The surname Hurlstone "derived from a geographical locality. ‘of Hurlston,’ a township in the parish of Acton, Cheshire," somewhere right about here. The original Hurlston placename seemed to have derived from "’fenced farm’ from the pre 7th century Olde English ‘hurdl-tun’"
Fenced farm. That was lame. It had nothing to do with hurling stones.
Tippity Wichity Island, Maryland, Maryland, USA
I found Tippity Wichity Island while researching Saint Marys River. It was right there in the river channel outside of St. Marys City in Maryland. Tippity Wichity wasn’t a large parcel so I figured I wouldn’t find any meaningful information about it, and frankly was quite satisfied simply to discover an image even if I couldn’t embed it because it was copyright protected. The island was rather modest.
Then I ran across an article in ChesapeakeBoating.net, Ghosting Past Tippity Wichity which provided an explanation for the unusual name.
There, according to noted Potomac River historian Frederick Tilp, Howgate established "a gambling, drinking, and girlie place known as Happie Land and then altered the place name to a short version of Tippling-house and Witchery-house"-Tippity-Witchity. Eventually, the island itself took on the name, accommodating a lively trade with crews from schooners and cargo vessels who would visit for a little entertainment.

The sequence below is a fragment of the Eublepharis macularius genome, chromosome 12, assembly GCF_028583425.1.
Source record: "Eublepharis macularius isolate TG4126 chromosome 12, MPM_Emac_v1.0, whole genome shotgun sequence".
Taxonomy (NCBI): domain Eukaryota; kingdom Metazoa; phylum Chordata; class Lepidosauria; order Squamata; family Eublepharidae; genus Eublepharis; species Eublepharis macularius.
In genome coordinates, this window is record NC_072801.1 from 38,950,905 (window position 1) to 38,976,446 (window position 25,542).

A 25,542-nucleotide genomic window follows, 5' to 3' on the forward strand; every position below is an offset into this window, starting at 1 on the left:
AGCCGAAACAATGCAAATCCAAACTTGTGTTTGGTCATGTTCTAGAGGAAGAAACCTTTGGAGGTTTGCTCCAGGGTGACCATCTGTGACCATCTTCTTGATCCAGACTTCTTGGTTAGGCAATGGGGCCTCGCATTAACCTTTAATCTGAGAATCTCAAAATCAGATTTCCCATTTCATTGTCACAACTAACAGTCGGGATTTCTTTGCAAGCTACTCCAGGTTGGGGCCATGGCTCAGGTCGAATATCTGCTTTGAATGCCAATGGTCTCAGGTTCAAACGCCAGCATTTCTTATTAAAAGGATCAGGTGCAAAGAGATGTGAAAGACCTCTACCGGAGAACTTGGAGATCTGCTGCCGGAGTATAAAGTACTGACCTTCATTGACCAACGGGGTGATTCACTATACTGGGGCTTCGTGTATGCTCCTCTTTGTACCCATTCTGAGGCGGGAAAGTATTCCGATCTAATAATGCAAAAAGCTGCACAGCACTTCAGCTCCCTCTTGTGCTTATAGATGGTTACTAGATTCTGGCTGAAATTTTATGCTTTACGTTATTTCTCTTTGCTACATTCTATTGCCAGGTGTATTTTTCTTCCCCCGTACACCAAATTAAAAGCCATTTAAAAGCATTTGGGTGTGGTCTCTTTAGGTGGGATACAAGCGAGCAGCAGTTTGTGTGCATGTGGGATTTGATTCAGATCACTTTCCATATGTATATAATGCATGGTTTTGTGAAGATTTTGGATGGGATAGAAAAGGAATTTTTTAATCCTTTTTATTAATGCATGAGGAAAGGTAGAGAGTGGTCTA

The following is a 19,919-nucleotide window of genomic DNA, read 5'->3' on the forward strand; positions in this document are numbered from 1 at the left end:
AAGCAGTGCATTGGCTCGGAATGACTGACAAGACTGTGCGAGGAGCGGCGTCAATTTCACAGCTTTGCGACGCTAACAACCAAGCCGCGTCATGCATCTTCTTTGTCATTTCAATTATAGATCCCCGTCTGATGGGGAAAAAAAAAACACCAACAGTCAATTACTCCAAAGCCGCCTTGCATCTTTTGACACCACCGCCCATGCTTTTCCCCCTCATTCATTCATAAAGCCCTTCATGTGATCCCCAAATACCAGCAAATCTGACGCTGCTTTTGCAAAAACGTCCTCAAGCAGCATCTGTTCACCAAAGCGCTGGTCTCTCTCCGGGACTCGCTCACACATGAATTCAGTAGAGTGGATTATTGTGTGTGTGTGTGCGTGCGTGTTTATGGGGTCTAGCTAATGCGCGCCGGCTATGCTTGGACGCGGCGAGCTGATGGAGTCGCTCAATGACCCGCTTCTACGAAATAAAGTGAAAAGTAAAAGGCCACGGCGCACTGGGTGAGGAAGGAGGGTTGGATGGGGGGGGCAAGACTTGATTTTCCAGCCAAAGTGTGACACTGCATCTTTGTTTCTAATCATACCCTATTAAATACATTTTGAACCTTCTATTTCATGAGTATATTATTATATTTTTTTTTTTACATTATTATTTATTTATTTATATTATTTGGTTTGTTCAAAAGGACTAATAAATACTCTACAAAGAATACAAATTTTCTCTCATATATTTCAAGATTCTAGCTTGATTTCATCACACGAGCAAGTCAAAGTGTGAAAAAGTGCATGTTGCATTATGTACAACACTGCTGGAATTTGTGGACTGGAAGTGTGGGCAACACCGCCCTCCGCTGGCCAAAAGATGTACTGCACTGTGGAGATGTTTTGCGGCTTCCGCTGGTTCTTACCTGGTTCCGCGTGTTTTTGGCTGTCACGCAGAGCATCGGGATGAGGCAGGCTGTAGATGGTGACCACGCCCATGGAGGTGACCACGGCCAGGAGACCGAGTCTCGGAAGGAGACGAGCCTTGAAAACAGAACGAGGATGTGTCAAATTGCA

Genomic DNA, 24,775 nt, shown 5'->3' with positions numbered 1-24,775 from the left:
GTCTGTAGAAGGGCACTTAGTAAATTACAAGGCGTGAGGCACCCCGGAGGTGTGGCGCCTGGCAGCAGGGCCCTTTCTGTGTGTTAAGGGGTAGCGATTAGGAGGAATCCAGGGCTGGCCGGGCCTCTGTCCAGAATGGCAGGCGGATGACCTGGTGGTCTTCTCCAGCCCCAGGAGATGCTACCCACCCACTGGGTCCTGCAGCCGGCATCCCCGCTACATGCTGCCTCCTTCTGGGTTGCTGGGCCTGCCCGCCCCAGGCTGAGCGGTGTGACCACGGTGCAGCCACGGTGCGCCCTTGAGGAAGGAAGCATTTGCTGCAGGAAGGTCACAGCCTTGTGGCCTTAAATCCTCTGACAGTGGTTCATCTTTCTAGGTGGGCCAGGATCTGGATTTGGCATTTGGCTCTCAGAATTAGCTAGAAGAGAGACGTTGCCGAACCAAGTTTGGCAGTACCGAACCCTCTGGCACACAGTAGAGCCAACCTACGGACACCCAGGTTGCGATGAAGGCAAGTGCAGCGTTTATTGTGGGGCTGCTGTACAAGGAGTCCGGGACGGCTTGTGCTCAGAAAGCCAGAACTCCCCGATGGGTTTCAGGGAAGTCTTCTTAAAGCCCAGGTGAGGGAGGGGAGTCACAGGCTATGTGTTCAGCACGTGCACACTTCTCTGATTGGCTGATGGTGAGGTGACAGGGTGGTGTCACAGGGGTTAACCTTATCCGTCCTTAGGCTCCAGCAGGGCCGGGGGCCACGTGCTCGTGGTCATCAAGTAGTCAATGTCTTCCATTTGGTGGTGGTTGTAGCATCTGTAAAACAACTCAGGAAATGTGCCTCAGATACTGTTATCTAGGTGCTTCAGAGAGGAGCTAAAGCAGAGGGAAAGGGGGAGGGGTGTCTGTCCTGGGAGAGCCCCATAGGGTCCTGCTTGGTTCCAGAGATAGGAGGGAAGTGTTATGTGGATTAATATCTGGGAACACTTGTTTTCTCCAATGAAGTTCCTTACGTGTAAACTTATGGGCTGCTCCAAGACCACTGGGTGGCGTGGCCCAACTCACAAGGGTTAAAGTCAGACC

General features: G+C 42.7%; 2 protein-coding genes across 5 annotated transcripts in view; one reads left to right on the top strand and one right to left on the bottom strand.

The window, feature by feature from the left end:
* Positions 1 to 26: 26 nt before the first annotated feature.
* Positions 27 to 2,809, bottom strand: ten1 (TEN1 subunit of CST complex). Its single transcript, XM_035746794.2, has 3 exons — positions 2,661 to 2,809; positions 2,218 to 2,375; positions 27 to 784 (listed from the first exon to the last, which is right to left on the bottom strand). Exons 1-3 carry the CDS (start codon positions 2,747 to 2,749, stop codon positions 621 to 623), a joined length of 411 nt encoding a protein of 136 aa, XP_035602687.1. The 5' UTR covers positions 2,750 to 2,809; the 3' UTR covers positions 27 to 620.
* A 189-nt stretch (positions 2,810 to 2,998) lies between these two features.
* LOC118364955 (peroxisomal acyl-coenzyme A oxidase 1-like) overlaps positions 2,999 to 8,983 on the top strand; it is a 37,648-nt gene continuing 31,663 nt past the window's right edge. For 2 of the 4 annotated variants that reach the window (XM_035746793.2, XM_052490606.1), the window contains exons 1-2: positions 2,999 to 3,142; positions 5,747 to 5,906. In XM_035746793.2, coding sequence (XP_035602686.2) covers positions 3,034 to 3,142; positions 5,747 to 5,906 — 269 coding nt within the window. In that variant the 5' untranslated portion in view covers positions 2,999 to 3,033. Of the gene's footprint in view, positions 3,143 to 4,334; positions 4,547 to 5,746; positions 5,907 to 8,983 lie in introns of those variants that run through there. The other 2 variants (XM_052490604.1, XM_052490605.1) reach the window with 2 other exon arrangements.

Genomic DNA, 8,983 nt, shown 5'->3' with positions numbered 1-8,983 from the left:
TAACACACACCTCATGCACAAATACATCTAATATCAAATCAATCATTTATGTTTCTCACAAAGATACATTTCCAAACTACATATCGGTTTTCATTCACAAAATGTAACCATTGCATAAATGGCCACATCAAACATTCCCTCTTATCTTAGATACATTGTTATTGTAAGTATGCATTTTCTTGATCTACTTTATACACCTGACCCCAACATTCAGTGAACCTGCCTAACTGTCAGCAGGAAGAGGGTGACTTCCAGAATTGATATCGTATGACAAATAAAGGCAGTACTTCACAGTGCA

Tippling houses specialized in liquor by the glass. Witchery House was an unfamiliar phrase to me although I could read between the lines, and assumed witchery probably referred to its alternate definition, "Compelling power exercised by beauty, eloquence, or other attractive or fascinating qualities." rather than the actual practice of witchcraft. There was drinking and um, not witchcraft, happening on Tippity Wichity Island. Happie Land, indeed.
Walkaway Railway Station Museum, Walkaway, Western Australia
Walkaway. Why would someone walk away? That didn’t sound like an attractive endorsement for a town. I noticed Walkaway in Western Australia while working on Make Tracks to Midland. This was a station on a line operated by the Midland Railway Company a century ago, and the station later became a museum with "railway artifacts, military relics, local history."
I couldn’t find a definitive source for its name. Every website seemed to copy directly from its Wikipedia page and that site didn’t offer attribution either. Let me join the masses and spread the same statement in an entirely irresponsible manner: "Its name is a corruption of the native ‘Wagga wah’, referring to the bend in the nearby Greenough River." It must be true because the Internet said so. Right?